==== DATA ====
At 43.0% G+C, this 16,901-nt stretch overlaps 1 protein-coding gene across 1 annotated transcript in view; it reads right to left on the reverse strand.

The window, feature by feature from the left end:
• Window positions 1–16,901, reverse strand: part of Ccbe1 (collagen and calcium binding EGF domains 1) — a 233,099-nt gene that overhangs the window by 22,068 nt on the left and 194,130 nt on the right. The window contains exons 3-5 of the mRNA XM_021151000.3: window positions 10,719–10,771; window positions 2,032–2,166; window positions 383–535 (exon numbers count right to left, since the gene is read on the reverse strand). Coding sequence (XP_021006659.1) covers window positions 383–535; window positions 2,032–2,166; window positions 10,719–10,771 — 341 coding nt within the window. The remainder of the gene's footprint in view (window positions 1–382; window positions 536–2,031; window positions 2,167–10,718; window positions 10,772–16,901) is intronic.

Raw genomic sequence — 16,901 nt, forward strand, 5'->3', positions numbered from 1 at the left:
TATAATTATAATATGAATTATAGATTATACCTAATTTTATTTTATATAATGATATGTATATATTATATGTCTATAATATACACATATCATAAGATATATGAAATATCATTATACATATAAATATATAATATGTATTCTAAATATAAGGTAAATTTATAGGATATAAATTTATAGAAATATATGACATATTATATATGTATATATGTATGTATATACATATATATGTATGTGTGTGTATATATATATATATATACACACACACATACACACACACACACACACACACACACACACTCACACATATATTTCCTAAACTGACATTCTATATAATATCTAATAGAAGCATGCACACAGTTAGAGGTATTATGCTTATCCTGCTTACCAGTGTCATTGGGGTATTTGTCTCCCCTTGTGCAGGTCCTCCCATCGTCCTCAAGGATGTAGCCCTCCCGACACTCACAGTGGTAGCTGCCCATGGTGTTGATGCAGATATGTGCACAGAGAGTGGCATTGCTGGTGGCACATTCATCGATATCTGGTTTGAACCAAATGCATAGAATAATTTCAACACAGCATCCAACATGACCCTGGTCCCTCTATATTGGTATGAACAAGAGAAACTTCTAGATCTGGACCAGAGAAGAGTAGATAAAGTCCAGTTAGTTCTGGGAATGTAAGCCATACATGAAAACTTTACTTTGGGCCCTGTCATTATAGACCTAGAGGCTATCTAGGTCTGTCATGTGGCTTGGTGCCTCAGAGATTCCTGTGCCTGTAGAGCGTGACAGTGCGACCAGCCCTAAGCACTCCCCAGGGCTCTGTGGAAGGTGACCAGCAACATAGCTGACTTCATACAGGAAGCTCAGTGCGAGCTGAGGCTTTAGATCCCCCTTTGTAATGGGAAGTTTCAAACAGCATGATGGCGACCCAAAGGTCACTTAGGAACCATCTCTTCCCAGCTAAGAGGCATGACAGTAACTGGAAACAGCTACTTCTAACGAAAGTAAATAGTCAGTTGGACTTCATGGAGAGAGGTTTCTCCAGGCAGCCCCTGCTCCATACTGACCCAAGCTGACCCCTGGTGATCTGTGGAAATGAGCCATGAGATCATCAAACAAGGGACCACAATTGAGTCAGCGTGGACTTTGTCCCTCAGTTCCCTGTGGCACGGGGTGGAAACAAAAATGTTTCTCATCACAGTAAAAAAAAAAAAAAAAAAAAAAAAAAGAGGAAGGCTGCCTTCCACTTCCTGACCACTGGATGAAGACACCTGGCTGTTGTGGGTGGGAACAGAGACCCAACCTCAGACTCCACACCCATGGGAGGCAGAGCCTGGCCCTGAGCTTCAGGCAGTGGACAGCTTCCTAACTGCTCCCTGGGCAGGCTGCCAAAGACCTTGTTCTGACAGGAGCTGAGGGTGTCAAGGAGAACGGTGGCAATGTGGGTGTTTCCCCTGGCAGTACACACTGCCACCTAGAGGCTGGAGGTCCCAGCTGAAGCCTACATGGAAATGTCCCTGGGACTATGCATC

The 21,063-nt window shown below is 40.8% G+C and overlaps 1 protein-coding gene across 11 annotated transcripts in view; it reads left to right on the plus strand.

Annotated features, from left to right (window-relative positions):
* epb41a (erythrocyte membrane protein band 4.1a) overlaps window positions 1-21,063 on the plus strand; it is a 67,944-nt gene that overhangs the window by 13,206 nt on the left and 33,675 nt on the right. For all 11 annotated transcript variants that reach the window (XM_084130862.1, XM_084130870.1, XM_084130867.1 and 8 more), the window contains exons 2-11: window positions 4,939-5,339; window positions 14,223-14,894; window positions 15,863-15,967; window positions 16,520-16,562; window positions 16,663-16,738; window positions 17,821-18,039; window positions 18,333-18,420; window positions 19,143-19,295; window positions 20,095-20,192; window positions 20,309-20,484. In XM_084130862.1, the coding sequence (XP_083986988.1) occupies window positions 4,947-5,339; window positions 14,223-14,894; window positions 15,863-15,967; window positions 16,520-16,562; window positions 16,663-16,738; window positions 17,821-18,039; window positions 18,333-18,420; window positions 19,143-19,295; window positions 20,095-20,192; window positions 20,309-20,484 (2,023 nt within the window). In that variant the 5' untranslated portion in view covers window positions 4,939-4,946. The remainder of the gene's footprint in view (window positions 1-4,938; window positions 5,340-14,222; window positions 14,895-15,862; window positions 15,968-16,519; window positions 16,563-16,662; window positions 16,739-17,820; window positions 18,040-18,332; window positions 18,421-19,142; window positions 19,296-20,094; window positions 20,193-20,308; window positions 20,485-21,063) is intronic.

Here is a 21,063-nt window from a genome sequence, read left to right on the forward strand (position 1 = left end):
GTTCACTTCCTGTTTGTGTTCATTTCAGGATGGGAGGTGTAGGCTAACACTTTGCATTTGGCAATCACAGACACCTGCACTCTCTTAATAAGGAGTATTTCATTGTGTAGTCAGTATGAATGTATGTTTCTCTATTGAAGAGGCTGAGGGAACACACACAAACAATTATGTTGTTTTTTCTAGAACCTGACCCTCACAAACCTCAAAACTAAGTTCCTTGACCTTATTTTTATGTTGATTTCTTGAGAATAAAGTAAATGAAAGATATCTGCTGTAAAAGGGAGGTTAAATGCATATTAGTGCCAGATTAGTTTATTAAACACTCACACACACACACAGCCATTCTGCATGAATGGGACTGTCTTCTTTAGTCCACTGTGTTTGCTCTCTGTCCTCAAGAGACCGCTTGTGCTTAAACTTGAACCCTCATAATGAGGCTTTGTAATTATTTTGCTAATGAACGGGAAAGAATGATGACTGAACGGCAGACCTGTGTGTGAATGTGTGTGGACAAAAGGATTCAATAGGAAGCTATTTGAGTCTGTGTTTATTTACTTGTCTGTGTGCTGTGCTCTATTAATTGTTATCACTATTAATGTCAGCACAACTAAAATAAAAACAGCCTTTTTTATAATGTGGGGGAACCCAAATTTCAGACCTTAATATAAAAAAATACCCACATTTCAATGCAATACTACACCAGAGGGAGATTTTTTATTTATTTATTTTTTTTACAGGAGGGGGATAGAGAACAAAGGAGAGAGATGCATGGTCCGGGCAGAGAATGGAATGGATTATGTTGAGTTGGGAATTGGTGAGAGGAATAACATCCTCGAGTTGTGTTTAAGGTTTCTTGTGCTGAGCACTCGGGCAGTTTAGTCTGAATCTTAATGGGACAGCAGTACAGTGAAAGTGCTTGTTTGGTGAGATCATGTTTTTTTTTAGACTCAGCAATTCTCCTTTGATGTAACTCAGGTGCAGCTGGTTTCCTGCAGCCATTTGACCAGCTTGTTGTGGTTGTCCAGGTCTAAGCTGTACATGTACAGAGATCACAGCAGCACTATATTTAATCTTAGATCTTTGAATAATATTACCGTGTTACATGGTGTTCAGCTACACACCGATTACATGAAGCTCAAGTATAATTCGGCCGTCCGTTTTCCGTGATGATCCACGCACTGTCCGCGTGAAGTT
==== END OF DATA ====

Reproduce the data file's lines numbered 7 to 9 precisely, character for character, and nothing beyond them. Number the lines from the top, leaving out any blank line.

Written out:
Annotated features, from left to right (window-relative positions):
* epb41a (erythrocyte membrane protein band 4.1a) overlaps window positions 1-21,063 on the plus strand; it is a 67,944-nt gene that overhangs the window by 13,206 nt on the left and 33,675 nt on the right. For all 11 annotated transcript variants that reach the window (XM_084130862.1, XM_084130870.1, XM_084130867.1 and 8 more), the window contains exons 2-11: window positions 4,939-5,339; window positions 14,223-14,894; window positions 15,863-15,967; window positions 16,520-16,562; window positions 16,663-16,738; window positions 17,821-18,039; window positions 18,333-18,420; window positions 19,143-19,295; window positions 20,095-20,192; window positions 20,309-20,484. In XM_084130862.1, the coding sequence (XP_083986988.1) occupies window positions 4,947-5,339; window positions 14,223-14,894; window positions 15,863-15,967; window positions 16,520-16,562; window positions 16,663-16,738; window positions 17,821-18,039; window positions 18,333-18,420; window positions 19,143-19,295; window positions 20,095-20,192; window positions 20,309-20,484 (2,023 nt within the window). In that variant the 5' untranslated portion in view covers window positions 4,939-4,946. The remainder of the gene's footprint in view (window positions 1-4,938; window positions 5,340-14,222; window positions 14,895-15,862; window positions 15,968-16,519; window positions 16,563-16,662; window positions 16,739-17,820; window positions 18,040-18,332; window positions 18,421-19,142; window positions 19,296-20,094; window positions 20,193-20,308; window positions 20,485-21,063) is intronic.

Here is a 21,063-nt window from a genome sequence, read left to right on the forward strand (position 1 = left end):